Aagre's sometimes detailed writing made no small challenge of Ulvo's job to cover not just his own parts, but those of absent band mates. As eminently impressive as his performance was the previous night with Mathias Eick, here—as was also true of Aagre—the revealing intimacy of the duo format shone a bright spotlight on each player's instrumental acumen and empathic listening skill. Aagre's playing was largely unaffected by any kind of extended technique, though toward the brief set's end, she occasionally brought up her right leg, resembling British prog rocker Jethro Tull's flautist, Ian Anderson. But rather than being a visual gag, Aagre would place the mouth of her horn against her leg, creating a more muted tone that, like the rest of the show, was all about subtle shifts rather than dramatic gestures. Ulvo created shimmering, minimalist-informed accompaniment and serpentine melodies over Aagre's changes, an intimate and captivating window into his playing that in some ways transcended his work in the larger halls at greater volumes, at least in the opportunity to hear him in effectively a solo context when Aagre sat out.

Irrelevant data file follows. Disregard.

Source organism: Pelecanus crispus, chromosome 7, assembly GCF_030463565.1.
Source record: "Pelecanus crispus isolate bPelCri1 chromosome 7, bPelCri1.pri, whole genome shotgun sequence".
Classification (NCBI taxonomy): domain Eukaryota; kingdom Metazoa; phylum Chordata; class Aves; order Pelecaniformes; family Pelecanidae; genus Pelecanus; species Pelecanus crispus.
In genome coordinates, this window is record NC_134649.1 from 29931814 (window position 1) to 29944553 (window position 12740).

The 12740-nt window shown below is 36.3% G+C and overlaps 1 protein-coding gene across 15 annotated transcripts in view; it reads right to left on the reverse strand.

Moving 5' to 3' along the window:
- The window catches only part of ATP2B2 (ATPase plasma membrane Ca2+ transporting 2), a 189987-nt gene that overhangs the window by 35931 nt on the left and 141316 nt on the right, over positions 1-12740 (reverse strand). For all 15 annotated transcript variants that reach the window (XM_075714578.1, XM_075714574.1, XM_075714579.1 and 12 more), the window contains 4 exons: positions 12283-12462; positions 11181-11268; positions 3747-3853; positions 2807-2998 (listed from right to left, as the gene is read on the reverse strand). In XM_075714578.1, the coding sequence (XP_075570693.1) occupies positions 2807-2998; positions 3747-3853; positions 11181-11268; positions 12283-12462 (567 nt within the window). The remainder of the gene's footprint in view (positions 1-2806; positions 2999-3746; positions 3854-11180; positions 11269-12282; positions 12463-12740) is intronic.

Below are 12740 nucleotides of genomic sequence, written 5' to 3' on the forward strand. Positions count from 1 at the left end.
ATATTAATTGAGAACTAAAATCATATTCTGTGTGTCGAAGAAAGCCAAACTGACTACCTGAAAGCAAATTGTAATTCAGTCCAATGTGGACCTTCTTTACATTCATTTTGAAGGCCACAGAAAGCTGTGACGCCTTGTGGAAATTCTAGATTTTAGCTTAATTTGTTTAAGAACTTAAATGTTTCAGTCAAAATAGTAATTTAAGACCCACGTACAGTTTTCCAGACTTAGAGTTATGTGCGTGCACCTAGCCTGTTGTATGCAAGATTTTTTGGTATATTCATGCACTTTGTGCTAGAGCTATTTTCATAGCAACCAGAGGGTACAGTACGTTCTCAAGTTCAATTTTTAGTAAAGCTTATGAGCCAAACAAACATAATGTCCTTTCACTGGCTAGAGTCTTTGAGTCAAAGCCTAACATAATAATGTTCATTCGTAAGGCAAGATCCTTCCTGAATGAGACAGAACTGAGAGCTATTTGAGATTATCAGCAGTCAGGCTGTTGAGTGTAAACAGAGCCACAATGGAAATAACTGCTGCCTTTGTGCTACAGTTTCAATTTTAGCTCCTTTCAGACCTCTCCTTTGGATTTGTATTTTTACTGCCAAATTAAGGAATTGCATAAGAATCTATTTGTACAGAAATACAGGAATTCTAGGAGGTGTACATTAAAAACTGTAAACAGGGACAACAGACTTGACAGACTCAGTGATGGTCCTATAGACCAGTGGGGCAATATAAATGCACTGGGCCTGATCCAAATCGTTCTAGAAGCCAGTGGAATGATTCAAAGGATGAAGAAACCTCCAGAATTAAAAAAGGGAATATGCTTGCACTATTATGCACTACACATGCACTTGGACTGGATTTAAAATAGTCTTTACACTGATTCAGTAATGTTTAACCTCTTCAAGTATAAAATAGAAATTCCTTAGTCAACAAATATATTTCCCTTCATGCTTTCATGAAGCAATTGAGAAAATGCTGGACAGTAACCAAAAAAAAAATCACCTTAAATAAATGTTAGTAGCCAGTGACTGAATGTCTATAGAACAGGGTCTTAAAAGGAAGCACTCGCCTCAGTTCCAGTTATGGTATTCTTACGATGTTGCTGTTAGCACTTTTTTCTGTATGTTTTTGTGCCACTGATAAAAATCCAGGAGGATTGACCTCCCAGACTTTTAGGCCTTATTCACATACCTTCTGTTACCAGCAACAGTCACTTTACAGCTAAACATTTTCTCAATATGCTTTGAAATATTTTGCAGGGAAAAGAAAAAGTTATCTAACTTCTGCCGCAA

May 27, 2010: Maria Kannegaard

Since moving to Norway some years ago, Maria Kannegaard has slowly built a catalog of releases as methodical as the expat Swedish pianist's writing and performing. Her Nattjazz show, in Studio USF, was a lesson in control and steady revelation, rather than overt virtuosity and technical wizardry.

Not that Kannegaard or her trio—featuring in-demand bassist Ole Morten Vågan and drummer Thomas Strønen—are lacking in the technique department; Vågan, in particular—a member of a number of important young Norwegian improvising groups including Motif, pianist Håvard Wiik's trio, and saxophonist Tore Brunborg's trio (responsible for 2009's acclaimed DRAVLE release, Lucid Grey)—is a powerful bassist who slaps, pulls and strums his strings with such ferocity that, more often than not, he needs to retune between pieces (and sometimes during, but his ear is so attuned that he manages to do so without being noticed). Visually, he's a player who clearly and quickly enters "the zone" to which so many players aspire, and in the context of Kannegaard's trio, he was often its strongest melodic member, as the pianist used repeated motifs to gradually and inevitably build her pieces to dynamic climaxes that would, only then, move forward into new segments.